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Chapter six in the venerable F&F series may not be the best or worst installment, but it’s definitely the loudest. FAST AND FURIOUS 6 is a crash’n’bash orgy of fast cars, exploding vehicles and crunching metal in an amazingly silly but undeniably entertaining serving of action-movie franchise fodder. It brings back all of the main characters from the preceding F&F films (except Lucas Black from F&F3: TOKYO DRIFT, the HALLOWEEN III of this series) and adds mixed martial arts champ Gina Carano (HAYWIRE) for some fun kicks-to-the-groin combat. The first F&F way back in 2001 was about humble street racers, and now this same lead-footed group is foiling Bond villains intent on world domination. F&F6 finds Dom (Vin Diesel), Brian (Paul Walker) and the rest of the crew, which includes Roman (Tyrese Gibson), Tej (Chris ‘Ludacris’ Bridges) and Gisele (Gal Gadot), retired from action with enough money to live comfortably after the Rio heist from F&F5. Things change, however, when bullheaded (and bullet-headed) DSS agent Luke Hobbs (Dwayne Johnson) offers them a deal: help him snare a criminal outfit of highly-skilled drivers and they’ll receive full pardons all round. Though initially unconvinced, Dom is persuaded when it turns out his presumed-dead girlfriend, Letty (Michelle Rodriguez), is still alive and working with the leader of the outfit, former special forces mercenary turned  felon Owen Shaw (Luke Evans) who fronts a sadistically efficient gang of hijackers out to steal enough military equipment to start WWIII.

Screenwriter Chris Morgan is less important to FAST AND FURIOUS 6 than the stunt coordinators, who’ve dreamt up several big laws-of-physics-be-damned action sequences, at least two of which are real barnburners.  One featuring a tank on a highway that destroys at least 100 other vehicles is reminiscent of the opening of the newest Die Hard chapter and features that frenetic, swish-pan style pioneered by Michael Bay. The other’s an extended chase sequence involving a massive cargo plane on the world’s longest runway, a rhapsody of mass destruction elevated by incredible stunt work and driving skills (and probably a whole lot of CGI).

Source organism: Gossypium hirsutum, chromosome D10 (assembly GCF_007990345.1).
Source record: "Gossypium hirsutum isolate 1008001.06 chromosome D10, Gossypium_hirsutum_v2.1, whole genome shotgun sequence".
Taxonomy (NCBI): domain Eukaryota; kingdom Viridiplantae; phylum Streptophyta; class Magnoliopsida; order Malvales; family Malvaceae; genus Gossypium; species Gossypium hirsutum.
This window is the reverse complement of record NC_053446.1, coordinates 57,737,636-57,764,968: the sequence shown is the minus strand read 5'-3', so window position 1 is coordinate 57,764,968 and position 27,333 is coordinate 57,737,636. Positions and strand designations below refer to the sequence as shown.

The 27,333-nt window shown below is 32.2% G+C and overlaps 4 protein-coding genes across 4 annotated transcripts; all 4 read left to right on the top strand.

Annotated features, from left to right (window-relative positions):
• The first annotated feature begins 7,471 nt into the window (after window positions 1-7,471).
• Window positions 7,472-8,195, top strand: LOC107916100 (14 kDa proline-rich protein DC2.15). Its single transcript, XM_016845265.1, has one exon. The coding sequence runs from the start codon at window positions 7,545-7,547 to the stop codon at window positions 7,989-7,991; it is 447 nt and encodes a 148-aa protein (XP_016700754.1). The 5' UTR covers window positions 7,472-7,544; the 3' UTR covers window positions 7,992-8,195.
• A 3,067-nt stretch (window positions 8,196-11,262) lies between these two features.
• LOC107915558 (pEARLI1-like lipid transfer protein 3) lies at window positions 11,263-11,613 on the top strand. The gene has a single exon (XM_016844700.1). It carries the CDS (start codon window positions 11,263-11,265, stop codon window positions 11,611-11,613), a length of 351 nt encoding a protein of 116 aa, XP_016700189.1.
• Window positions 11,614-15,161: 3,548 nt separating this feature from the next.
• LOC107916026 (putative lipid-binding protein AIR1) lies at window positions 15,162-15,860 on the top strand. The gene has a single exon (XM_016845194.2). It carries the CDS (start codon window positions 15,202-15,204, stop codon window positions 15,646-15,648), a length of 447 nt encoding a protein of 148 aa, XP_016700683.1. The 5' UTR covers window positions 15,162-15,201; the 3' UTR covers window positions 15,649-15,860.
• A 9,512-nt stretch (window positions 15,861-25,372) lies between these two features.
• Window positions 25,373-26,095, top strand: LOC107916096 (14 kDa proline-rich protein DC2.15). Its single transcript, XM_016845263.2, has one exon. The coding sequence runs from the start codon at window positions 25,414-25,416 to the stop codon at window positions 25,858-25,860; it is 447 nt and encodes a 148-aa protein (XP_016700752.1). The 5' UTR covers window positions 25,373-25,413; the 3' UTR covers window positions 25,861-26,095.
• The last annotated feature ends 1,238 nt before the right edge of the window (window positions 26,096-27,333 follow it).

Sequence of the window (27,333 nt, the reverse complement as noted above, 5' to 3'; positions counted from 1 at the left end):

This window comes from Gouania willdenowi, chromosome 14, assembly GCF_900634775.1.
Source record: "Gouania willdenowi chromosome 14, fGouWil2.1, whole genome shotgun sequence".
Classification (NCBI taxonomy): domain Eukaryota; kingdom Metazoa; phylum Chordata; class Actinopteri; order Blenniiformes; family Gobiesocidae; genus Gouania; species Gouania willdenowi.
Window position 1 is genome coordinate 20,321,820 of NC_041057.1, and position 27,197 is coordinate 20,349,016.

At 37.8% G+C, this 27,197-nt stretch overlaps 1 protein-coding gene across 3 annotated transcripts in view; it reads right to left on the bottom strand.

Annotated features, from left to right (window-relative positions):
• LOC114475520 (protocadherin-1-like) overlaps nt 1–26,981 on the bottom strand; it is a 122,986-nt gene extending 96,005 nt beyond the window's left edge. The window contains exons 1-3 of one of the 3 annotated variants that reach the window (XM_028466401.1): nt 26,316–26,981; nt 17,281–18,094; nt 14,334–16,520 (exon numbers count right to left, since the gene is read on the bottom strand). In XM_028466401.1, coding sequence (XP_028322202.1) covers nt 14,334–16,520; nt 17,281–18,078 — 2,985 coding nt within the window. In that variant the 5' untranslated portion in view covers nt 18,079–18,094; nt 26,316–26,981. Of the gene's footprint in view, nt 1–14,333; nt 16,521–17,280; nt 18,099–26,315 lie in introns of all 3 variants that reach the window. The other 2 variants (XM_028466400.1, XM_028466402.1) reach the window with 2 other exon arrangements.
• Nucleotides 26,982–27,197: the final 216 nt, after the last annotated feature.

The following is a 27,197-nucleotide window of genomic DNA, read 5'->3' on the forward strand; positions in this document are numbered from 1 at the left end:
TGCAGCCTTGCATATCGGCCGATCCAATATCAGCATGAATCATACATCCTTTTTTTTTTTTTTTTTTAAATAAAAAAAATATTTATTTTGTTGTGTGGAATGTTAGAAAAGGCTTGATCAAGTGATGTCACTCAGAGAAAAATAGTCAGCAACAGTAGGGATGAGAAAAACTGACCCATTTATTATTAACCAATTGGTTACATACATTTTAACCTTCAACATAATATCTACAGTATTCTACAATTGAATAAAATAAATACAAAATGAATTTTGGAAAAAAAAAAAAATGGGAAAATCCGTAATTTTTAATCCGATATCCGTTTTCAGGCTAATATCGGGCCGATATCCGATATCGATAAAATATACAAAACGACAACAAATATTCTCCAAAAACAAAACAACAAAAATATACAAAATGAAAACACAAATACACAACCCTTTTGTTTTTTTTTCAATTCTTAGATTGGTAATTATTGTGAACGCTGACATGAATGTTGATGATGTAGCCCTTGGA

Everything’s in a hurry with FAST AND FURIOUS 6 (even the occasional subtitle hurriedly scoots on and off the screen) and the many fans of this series will find it an adrenaline-pumping thrill ride. Despite wooden performances (with the exception of the always-magnetic Johnson), flat comic repartee, and about 30 more minutes than it needs, F&F6 will make truckloads of money no matter what the critics say. A post-credits sting even shows the villain in the next chapter (hint: a bald, big-name action star new to the series). The direction by Justin Lin (F&F4, 5, and 6) is a jumble. The digitally amplified clatter of crashing cars, guns, tanks, and fireballs never stops, but it’s impossible to know where you are at any given time or why you should care. But to his credit, Lin appears to have a heightened awareness of just how much time people are willing to spend watching a film that is proudly and unashamedly cinematic junk food. At no point is F&F6 dull, and for my money that’s all that matters. Fans of the F&F franchise know what they’re in for and this installment delivers, so park your brain in neutral and enjoy the ride.

3 of 5 Stars


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